Executive Summary

From LifeScienceStartup

Jump to: navigation, search

Following an introduction to a potential investor, your Executive Summary is most likely to be your next form of communication. The goal of this document is to persuade the reader to have a meeting with you and listen to your Pitch. So keep your Executive Summary to a maximum of 2-3 pages of captivating and non-confidential information, and save your lengthy Business Plan until it is requested. Below you will find key points that should be considered in writing your Executive Summary.


Contents of the Executive Summary


In a few sentences, you should be able to give a clear and concise overview of what your company does and why the investor should be interested to learn more. This may be similar to your 30 second elevator pitch that draws the reader in and helps them to identify if it is in their area of interest for investment.

The Problem and Solution

You have identified a problem for which no one else has the answer. Or maybe you can address the problem with a better, faster, or cheaper method. In non-confidential terms, you should be able to describe the solution that your company will deliver and the value that it offers to the customer. While your technology forms the foundation of the solution, remember that the investment is for a business opportunity and not a science project. So do not go overboard in the early stages of describing the technology at the expense of adequately addressing the business opportunity.


As precisely as you can, describe the market that you will target. If there are additional markets and opportunities outside of the one you will be targeting, then feel free to point out the potential, but make sure you have your initially targeted market well defined. For example, you make have a new therapeutic that can treat several types of cancer. But clinical trials are costly and you will initially be focusing on one of these, so be as clear as possible on the one you will be targeting.

Whenever possible, perform a bottom-up analysis of your market with realistic and well grounded adoption rates. While a top-down view of the market serves as a good reality check for the bottom-up analysis, do not just include this top-down view where you have picked some arbitrary percentage that you assume will use your product.

Competition & Differentiation

Now that you have defined your initially targeted market, you need to consider the competition in this space. Do not make the naive mistake of thinking or stating that you have no competition. Typically this means that there is either no market or you do not know the market well enough, neither of which will go over well with a potential investor. In life sciences, what is the current standard of care? What therapeutics or diagnostics are currently in clinical trials that may beat you to the market? What differentiates you from the rest of the companies competing against you for market share? How is the market fragmented and who are the big players? You should have a clear handle on all of these issues before moving forward.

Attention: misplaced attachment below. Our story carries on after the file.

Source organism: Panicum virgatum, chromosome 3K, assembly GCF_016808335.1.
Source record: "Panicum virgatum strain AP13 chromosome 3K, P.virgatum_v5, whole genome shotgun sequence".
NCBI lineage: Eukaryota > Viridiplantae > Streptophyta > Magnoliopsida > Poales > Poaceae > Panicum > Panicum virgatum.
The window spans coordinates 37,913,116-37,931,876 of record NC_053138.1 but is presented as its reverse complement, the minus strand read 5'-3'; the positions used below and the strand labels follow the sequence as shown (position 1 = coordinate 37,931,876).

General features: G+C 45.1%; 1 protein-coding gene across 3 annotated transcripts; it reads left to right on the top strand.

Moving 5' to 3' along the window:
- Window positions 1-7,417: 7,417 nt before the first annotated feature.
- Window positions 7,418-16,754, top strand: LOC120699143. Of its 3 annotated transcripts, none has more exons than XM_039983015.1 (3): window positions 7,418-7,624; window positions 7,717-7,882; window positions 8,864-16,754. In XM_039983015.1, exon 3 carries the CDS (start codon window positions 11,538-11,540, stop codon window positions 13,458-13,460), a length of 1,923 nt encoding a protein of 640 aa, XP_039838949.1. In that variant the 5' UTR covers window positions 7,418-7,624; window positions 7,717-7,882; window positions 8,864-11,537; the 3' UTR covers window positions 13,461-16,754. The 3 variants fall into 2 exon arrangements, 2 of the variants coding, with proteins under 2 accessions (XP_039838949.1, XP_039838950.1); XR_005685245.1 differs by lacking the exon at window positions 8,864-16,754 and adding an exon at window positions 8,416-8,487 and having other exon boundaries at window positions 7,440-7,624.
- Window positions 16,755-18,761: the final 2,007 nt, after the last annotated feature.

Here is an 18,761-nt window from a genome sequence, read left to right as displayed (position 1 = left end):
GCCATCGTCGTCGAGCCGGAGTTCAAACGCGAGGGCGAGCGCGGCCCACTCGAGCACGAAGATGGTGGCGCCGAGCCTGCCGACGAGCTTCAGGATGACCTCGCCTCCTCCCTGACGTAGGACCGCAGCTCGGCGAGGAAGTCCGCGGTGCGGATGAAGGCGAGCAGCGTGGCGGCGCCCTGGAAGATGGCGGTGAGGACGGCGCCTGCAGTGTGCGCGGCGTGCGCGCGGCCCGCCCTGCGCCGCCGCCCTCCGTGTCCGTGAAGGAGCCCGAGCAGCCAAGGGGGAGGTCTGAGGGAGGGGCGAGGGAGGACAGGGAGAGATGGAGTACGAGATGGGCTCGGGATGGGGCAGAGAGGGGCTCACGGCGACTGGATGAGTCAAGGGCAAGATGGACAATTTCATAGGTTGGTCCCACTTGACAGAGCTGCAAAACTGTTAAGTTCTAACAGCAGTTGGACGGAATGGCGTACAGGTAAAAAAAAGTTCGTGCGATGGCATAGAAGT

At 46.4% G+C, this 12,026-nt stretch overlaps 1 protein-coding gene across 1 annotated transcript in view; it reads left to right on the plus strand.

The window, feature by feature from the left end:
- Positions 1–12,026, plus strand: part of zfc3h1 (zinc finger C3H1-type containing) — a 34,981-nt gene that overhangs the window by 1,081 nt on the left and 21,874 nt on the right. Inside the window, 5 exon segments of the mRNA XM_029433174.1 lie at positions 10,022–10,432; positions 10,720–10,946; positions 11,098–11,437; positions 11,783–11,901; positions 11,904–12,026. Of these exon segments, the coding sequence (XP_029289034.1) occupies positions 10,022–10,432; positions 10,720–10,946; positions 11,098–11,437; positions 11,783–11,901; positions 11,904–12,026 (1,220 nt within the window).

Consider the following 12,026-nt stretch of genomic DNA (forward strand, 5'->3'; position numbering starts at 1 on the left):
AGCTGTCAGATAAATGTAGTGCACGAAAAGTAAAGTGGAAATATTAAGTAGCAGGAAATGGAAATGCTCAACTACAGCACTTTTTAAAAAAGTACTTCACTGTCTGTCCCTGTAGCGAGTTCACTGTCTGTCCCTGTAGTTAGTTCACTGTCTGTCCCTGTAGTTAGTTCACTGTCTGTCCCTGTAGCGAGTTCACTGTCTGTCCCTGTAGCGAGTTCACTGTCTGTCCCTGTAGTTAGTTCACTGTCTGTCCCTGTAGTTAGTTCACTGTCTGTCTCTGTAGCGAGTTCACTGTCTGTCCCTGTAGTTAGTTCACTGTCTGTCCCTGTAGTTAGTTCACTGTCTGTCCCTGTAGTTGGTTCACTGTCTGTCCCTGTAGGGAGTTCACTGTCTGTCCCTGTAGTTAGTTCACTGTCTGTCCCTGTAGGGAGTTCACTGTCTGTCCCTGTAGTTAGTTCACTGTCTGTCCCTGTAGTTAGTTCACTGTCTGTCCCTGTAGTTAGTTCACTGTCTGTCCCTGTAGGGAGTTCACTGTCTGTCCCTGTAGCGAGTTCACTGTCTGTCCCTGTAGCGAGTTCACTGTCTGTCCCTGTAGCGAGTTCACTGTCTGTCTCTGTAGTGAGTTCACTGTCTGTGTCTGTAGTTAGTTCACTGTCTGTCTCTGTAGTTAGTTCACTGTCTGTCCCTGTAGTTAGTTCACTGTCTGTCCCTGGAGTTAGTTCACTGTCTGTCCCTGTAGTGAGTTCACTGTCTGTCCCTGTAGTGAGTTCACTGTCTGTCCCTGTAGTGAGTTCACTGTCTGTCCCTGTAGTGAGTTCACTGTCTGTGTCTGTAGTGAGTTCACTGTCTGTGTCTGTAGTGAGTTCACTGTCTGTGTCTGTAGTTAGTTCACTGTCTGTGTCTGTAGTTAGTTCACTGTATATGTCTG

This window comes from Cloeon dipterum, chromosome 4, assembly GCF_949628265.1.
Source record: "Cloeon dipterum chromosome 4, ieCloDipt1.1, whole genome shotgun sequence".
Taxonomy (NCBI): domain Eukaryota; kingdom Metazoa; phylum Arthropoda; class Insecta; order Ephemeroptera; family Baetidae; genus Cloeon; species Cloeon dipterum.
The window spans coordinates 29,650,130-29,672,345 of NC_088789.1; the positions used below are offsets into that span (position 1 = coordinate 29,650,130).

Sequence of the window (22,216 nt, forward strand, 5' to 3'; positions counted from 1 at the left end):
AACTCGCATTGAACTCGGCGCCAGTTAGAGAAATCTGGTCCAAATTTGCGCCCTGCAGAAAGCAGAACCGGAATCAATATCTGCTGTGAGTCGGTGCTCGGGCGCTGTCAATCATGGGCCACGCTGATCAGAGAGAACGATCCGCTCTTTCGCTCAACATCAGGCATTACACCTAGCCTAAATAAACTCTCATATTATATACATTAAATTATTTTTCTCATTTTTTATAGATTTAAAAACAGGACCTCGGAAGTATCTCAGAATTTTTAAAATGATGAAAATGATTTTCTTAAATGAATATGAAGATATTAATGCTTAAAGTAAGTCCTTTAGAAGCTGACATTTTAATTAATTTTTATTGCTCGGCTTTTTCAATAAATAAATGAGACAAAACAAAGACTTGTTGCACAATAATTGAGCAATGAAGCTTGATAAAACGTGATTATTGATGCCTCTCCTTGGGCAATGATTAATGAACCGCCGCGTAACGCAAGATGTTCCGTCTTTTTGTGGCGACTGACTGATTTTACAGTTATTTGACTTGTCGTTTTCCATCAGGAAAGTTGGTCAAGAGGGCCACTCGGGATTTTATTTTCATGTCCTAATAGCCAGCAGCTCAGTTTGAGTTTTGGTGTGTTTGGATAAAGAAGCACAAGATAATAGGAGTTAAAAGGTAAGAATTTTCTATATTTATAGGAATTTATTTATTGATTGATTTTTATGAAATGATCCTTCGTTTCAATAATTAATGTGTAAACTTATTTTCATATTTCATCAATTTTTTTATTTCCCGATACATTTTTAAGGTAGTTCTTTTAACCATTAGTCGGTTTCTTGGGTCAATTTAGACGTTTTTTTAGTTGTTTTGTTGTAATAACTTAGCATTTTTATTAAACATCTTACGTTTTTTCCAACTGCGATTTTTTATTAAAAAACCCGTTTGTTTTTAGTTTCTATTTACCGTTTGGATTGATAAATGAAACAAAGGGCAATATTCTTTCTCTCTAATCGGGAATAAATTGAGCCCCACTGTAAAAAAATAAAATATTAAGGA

The percentage of ownership resulting from an investment is proportionate to the level or risk associated with your business. The closer you are to a commercial product the less risky, and therefore more valuable, your business will be. If you are early stage, include your scientific proof of concept. If you have begun or are preparing for human clinical trials, be sure to showcase your progress and the stage of your company. Minimizing risk is key, so if there are alternative applications with your technology then you should demonstrate your capabilities. External validation by paying customers, partnerships, or co-development is a great sign for your product and company.

Intellectual Property

Defensibility and sustainability are extremely important, and in the life sciences this is typically accomplished through your Intellectual Property (IP). You should address the status of IP owned by or licensed to the company, including the exclusivity of the license. One question that may not be important to include in the Executive Summary, but will certainly arise in the process of the Pitch or subsequent due diligence, is your Freedom to Operate. Having a patent does not mean that you can practice the invention without infringing on an issued patent, so for the sake of your business and investors, you should discuss this with your legal counsel.

Regulatory & Reimbursement

The regulatory and reimbursement process is lengthy and costly. When appropriate, your Executive Summary should include a plan with a clear path to clinical approval and payment. If you are developing a therapeutic, have you identified the clinics that treat enough patients to enroll and complete a clinical trial? As a medical device company, have you considered going through the CE process in Europe prior to FDA clinical trials in the US? Once your device is approved, are there existing reimbursement codes that can be used, or are you actively working on a reimbursement plan? Will your product or solution be only marginally better than the competition and make reimbursement nearly impossible? Alleviate the concerns of your potential investor by demonstrating that you are an expert in the field and know what needs to be done to get through these value adding milestones.